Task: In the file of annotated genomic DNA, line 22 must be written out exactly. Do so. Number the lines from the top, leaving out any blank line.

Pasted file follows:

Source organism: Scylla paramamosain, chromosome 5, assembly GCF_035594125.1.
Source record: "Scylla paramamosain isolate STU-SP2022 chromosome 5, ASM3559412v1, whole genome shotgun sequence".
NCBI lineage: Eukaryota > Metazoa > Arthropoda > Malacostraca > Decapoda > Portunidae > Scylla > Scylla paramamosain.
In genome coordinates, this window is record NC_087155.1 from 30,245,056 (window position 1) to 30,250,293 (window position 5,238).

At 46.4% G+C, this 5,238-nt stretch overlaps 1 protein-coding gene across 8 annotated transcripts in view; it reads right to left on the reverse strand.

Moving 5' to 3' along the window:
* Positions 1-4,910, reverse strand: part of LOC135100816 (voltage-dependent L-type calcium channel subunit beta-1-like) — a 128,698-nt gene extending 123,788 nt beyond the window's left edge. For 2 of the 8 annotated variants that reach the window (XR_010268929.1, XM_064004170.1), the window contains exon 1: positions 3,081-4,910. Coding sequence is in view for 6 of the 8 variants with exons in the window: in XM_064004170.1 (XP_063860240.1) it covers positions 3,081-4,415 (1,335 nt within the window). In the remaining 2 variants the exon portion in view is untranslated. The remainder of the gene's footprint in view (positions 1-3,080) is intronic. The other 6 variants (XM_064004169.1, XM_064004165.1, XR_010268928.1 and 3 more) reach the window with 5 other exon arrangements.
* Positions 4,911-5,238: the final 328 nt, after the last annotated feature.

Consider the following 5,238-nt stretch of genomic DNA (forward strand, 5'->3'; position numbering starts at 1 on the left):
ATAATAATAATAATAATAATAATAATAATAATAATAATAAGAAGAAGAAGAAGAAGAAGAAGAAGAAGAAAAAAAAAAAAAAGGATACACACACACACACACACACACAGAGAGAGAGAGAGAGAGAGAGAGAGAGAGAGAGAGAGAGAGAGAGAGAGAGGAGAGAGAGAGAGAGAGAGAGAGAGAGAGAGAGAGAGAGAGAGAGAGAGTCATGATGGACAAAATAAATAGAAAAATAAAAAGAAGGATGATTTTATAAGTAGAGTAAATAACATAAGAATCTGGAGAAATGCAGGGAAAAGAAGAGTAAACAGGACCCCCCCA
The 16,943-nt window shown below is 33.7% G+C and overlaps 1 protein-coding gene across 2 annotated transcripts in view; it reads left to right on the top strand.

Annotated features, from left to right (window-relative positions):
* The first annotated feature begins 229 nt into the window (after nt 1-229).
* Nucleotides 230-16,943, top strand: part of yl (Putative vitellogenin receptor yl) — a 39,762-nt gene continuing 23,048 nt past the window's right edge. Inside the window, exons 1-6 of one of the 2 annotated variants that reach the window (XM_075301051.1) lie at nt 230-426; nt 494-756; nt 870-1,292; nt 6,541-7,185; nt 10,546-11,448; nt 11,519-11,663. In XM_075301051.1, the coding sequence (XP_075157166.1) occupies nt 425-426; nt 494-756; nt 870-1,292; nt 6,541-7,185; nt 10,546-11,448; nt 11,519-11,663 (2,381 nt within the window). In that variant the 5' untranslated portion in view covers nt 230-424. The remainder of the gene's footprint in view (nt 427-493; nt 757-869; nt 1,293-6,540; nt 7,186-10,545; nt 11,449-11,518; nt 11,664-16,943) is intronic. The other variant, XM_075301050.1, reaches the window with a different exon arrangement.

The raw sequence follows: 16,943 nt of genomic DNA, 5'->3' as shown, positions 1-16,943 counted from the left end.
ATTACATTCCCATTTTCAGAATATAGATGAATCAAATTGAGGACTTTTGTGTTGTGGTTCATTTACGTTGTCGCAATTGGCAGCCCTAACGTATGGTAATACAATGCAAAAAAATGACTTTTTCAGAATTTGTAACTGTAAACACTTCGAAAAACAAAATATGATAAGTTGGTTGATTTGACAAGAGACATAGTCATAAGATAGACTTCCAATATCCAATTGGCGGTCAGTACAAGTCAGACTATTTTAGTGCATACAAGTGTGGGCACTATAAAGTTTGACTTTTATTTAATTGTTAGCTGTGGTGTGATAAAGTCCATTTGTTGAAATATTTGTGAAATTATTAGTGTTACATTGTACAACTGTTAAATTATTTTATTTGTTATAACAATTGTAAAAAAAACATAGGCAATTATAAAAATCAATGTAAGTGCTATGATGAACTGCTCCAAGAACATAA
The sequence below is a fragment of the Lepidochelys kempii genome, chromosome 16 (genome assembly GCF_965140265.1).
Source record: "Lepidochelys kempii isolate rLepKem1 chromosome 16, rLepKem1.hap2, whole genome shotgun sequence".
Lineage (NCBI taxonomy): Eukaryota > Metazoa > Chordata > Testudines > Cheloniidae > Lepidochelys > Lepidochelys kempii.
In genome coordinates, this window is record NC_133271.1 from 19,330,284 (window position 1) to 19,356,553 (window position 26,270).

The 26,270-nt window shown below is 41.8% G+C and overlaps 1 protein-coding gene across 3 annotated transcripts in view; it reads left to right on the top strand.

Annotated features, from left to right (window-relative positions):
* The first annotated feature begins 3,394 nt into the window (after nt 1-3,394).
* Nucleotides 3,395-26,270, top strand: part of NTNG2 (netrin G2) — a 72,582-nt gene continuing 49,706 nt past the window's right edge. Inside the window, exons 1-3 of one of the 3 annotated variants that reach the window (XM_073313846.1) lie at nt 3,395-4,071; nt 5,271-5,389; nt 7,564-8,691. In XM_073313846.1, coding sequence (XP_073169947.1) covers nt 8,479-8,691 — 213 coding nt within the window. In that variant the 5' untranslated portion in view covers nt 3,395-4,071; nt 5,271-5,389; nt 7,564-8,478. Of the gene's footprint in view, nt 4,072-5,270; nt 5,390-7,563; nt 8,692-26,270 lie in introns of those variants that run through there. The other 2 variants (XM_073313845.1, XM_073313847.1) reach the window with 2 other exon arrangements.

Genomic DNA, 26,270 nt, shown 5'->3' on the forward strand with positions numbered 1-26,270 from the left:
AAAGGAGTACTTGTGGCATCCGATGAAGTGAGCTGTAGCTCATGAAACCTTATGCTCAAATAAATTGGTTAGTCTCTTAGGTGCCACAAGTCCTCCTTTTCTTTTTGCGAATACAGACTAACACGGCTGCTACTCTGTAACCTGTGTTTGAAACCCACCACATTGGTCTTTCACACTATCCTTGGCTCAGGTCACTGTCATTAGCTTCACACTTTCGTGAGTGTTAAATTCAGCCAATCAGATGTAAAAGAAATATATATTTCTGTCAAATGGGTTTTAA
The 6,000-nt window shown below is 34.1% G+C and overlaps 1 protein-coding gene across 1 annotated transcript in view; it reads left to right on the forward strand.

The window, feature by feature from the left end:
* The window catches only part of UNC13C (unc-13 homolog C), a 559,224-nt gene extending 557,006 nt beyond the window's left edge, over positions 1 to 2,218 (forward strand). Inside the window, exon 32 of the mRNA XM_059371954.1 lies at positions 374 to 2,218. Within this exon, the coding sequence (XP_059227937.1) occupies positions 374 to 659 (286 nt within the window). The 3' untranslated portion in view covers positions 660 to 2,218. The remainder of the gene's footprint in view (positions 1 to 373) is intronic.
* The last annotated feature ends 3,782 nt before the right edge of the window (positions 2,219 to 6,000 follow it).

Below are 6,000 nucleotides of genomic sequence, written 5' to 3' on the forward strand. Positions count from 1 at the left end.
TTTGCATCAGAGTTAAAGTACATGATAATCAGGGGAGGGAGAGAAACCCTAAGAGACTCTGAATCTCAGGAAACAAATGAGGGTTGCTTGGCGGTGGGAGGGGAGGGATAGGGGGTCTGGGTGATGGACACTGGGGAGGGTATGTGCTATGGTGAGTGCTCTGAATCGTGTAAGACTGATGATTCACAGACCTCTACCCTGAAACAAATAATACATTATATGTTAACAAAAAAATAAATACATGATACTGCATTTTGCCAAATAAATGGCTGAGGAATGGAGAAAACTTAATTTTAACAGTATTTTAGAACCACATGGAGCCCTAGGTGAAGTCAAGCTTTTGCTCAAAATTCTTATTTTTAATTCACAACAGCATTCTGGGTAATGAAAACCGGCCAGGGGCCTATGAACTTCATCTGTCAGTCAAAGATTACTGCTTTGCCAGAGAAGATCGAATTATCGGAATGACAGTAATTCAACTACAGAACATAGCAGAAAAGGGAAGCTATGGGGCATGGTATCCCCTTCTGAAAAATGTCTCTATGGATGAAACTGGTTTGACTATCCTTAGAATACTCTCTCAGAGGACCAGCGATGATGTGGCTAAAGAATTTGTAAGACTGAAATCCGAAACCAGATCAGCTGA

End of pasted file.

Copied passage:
Annotated features, from left to right (window-relative positions):